A lot of earbuds these days include a charging case. It’s definitely a good addition and offers a few benefits. First, it gives you somewhere to securely store them while they’re not in use. Second, it keeps the earbud batteries topped off and ready for listening at a moments notice.
The case itself is compact and not bulky in any sense. The clamshell design folds open and each earbud has a place to lay. On the outside, you’ll find a nice leather-like vinyl finish on the top and a rigid plastic chassis. On the front is a small rubber flap that reveals a micro USB and USB-A charging port. Right above that, you’ll see three small LEDs that indicate the battery status. The lid securely stays closed as do each earbud when they’re properly installed thanks to the use of tiny magnets.
As far as usability with the charging case goes, we’re pretty impressed. In fact, we achieved 6 full recharges on both earbuds before we needed to plug the case in. This means you could likely go multiple weeks without needing to charge the actual case.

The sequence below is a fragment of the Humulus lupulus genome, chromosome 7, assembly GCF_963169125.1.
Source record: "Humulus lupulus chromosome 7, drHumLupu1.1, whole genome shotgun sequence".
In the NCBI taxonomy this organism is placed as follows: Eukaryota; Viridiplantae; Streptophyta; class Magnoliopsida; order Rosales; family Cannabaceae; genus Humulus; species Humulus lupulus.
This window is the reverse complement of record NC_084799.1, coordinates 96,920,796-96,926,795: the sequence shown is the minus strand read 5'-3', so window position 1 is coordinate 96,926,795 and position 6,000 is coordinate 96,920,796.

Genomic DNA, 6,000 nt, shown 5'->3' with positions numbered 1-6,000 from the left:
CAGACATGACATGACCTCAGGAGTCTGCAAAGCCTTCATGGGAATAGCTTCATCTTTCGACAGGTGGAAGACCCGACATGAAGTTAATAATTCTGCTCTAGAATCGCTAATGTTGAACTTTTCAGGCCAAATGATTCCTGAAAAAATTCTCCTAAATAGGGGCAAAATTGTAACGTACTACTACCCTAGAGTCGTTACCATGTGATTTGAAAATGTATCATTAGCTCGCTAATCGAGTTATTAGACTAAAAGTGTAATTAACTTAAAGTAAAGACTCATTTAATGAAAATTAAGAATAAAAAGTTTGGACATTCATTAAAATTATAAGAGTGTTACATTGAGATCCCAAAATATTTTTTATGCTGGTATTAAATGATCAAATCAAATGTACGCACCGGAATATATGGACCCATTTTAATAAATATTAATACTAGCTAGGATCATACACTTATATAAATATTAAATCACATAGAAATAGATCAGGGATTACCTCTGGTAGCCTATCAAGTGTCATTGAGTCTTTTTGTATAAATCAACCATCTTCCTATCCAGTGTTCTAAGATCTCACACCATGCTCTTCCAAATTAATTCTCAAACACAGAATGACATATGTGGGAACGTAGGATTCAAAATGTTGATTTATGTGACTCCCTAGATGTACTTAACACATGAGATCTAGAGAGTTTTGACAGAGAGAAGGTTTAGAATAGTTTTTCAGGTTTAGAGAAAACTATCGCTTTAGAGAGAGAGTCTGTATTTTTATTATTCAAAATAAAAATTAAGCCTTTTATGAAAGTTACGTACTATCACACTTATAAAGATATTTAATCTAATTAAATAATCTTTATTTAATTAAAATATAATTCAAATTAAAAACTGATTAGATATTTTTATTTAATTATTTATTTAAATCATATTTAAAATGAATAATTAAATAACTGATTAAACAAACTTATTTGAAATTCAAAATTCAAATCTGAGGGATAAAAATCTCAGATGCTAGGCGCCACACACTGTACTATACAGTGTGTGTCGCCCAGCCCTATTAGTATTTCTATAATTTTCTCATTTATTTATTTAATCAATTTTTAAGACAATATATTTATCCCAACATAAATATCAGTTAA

One of the coolest features is the ability to use the charging case as a portable power bank. You can plug in any device (like your smartphone) to the USB-A input and it’ll act as a power bank to charge-up anything. While it will take away available power for charging-up the earbuds, it’s great to use in a pinch if your smartphone is running low and needs a little extra juice to get through the day.
As we previously mentioned, the charging case can hold around 5 or 6 charges before needing topped off. The earbuds on the other hand, are advertised to have an 8 hour battery life. This is quite long, however, so we knew we needed to see if this was true.
Through normal volume (about 50%) and consistent music-listening, we were greeted with a “low battery” warning at about 7 hours each time we drained them down to their lowest level. Although we never truly achieved a full 8 hours, they can get pretty close to this estimate. Our pair lasted for roughly 7 hours and 30 minutes before completely turning off. Simply put, this is still downright impressive in our opinion. Even if 7 hours is the actual battery lifespan for the pair of buds, that’s still great! Additionally, it’s much better than most other earbuds in this price-range.